A Tribute to Delicious Cake Project

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Yo, it’s Chase. Let me tell you a little story.

I recently discovered that a particularly favorite blog of mine, deliciouscakeproject.wordpress.com was deleted by the sole writer and owner, known only as Pata. Seeing the 404 page brought a strong feeling of nostalgia and slight sadness upon me, as this blog had had a huge impact on my introduction to the world of Japanese idols and music.

 

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Reading about Pata’s incredibly personal accounts of his experiences meeting and seeing idols really sparked an interest in my own mind about this intriguing and foreign concept. To me, while in my fledgling state as a Japanese music fan, this site was my crack cocaine. I checked it multiple times in a week, sometimes everyday, hoping for a surprise update about a trip to Washington to see AKB48, or an unusually somber post about the scandal surrounding Kago Ai.

Many hours were spent poring through the site archives reading every post since July 2009, and I could not get enough. I distinctly remember that for the entire month of December, Pata posted a gravure picture daily, exposing me to so many different idols and their groups. This in turn sparked an interest in me to learn more about the members he wrote about and do my own research.

I learned about the difference between Hello!Project and AKS and the ridiculousness of the rivalry between the two, the freshness of S/Mileage’s (now known as ANGERME) legs, Pata’s undying dedication to Minegishi Minami, and his efforts as a one man army to bring a giant S/Mileage poster board to a Girls’ Generation concert.

Even his account of a trip to NYC to see Girls’ Generation helped fuel my interest in K-Pop as well, and his casual trolling habits made me laugh, like seeing pictures of him bringing an AKB48 sign to a K-Pop show.

Pata’s informal and familiar writing style made this culture he was so engrossed in even more accessible to a newbie like me, and the responses he made to readers’ comments revealed a snarky, sarcastic, yet sincere fan who just wanted to share his adventure with others. Above all, his writing was enchantingly narrative, engrossing, and took me on an adventure. Here’s one of my all time favorites.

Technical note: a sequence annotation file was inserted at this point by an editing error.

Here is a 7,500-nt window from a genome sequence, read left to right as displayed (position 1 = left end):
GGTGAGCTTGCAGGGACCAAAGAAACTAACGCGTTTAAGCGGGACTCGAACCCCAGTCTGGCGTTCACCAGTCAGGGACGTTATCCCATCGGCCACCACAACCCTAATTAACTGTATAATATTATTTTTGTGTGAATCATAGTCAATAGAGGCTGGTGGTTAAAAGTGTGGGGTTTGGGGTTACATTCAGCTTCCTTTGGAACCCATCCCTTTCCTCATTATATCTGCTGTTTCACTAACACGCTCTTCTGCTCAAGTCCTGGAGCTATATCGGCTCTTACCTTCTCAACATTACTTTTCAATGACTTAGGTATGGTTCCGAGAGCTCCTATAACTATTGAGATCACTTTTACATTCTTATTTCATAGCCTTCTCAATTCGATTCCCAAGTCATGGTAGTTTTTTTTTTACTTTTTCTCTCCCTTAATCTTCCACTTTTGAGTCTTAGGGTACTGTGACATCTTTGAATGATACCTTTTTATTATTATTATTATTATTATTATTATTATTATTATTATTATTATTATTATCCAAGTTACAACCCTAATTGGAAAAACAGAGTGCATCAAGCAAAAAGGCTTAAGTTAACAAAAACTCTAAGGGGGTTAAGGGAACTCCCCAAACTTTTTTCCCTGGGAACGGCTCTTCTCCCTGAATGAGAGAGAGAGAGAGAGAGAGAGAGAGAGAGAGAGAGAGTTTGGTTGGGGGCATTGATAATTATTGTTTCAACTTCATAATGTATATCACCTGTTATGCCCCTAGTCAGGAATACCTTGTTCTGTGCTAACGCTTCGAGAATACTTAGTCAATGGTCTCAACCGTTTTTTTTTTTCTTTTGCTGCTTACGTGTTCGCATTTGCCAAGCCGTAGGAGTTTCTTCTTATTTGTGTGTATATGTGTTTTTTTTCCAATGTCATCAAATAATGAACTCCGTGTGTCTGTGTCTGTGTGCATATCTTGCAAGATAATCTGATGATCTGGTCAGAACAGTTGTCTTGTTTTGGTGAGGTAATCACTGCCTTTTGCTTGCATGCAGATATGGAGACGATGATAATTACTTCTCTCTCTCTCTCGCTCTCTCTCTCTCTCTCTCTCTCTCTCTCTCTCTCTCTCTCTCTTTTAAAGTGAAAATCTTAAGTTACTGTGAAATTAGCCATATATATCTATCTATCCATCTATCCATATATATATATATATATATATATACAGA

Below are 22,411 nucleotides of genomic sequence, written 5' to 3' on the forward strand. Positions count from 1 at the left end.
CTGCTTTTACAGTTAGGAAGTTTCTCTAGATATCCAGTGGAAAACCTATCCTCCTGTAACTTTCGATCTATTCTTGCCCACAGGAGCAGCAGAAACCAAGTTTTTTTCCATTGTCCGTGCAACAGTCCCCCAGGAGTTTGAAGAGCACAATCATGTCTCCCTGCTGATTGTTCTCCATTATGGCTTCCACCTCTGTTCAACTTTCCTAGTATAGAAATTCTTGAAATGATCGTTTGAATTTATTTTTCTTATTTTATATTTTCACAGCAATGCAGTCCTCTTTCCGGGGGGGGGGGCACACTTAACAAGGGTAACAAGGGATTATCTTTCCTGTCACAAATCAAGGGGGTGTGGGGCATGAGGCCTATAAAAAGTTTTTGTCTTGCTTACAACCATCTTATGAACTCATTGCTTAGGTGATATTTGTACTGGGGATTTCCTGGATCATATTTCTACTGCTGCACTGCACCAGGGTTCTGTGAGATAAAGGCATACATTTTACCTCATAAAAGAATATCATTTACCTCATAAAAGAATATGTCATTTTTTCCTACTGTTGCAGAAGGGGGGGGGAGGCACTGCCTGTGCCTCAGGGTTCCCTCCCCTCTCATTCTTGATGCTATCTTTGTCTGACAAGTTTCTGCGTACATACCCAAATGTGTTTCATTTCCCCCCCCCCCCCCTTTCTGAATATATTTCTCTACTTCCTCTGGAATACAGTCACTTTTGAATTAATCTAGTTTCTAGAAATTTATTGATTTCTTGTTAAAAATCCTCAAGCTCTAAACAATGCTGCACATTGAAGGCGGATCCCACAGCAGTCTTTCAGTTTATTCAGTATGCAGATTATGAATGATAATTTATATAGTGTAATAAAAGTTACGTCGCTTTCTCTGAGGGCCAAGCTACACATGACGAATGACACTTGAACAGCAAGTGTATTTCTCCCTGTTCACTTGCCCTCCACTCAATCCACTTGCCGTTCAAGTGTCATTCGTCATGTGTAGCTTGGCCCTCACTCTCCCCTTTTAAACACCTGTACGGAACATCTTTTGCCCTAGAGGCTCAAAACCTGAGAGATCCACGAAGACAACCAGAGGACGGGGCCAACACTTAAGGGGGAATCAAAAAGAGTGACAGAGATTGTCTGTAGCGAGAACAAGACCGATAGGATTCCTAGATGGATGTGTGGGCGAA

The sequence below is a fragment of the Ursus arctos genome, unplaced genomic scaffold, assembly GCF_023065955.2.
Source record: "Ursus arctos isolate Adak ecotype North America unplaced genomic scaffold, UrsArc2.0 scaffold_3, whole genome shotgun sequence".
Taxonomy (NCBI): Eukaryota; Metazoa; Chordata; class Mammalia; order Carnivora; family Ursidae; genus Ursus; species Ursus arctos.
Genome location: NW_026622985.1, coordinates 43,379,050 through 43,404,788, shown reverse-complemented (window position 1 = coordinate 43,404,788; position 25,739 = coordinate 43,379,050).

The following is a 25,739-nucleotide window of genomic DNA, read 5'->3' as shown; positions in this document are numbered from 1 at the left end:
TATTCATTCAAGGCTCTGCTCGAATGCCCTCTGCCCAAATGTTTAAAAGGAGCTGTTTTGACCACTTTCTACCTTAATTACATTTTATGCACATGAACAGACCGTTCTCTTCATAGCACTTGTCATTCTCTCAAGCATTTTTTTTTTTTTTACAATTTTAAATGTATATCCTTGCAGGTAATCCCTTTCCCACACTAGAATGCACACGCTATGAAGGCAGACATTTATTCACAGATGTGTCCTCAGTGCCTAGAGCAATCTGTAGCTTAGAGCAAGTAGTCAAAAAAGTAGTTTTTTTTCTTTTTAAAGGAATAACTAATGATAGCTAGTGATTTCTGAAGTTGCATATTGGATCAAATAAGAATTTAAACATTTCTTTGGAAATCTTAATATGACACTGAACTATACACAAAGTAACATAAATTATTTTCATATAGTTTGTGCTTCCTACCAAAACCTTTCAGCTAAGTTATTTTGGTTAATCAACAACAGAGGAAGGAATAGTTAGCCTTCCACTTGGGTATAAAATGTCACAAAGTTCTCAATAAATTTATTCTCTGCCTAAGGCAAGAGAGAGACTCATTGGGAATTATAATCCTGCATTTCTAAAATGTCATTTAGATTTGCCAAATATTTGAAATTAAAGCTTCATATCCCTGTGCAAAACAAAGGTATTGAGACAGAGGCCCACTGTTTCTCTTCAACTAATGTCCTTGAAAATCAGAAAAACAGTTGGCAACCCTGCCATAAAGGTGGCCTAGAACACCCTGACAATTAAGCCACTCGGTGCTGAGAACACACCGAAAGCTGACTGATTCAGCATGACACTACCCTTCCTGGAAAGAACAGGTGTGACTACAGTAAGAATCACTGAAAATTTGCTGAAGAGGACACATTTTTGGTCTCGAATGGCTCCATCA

I discovered Delicious Cake Project around four years ago, and I had no one to talk to about Japanese idols or anything related. This blog became a companion to me until I found a friend and fellow idol compatriot living halfway across the country who I could engage in conversation with. I might’ve eventually found my way to the world of idols and the great community that I’m a part of today without DCP, but it would’ve definitely been a much lonelier trip.

Though nearly every trace of Pata has disappeared online as far as I know, if this gets to him somehow, I’d really like to tell him how grateful I am for his seemingly insignificant blog, because it meant a great deal to me.

God bless the Wayback Machine, through which you can still view most of Pata’s writing and some of the pictures used in his posts.

Pata, if you somehow see this, send me a message; I’d love to chat with you.

About Chase Lim

MWP Composition student @ University of Miami. New School Kaidan Writer & Podcaster. Nihongogo Press Representative. HKT: Murashige Anna//TGS: Shoji Mei Email: chase@newschoolkaidan.com

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2 comments

  1. Judging by the last blog post he made and his subsequent disappearance, I’m not sure if he wants to be contacted, although I know for sure he’s still alive and active online in some capacity. I’ve even seen him in person a few times at idol/H!P-related events (I believe he has SF Bay Area roots, so he might be at J-Pop Summit again this year), though I’ve never really talked to him other than benign passing comments to each other.

    I too was disappointed to see his blog shut down, as he was one of the main influences I had for starting my own H!P blog–some of his thought exercises and crazy comparisons were pretty memorable. I also recall being told he got banned from JPHiP years ago for violating some rules, which I sort of found funny for some reason.

    Good luck with tracking him down!

  2. Arbitrary Greay

    Pata was a huge influence on my idol fandom. Before Delicious Cake Project, he ran a Vox blog where he wrote and performed piano arrangements of various idol songs, explaining his thought process for each, and transforming the way I viewed idol music. (Stuff like the analysis of River he put of DCP later, and I shamelessly excerpted to save for my own purposes.) His theory on karaoke and exposure to crooners like Sinatra having a strong influence on why Jpop diverged so much from western music was also a personal favorite, though he soon deleted it.

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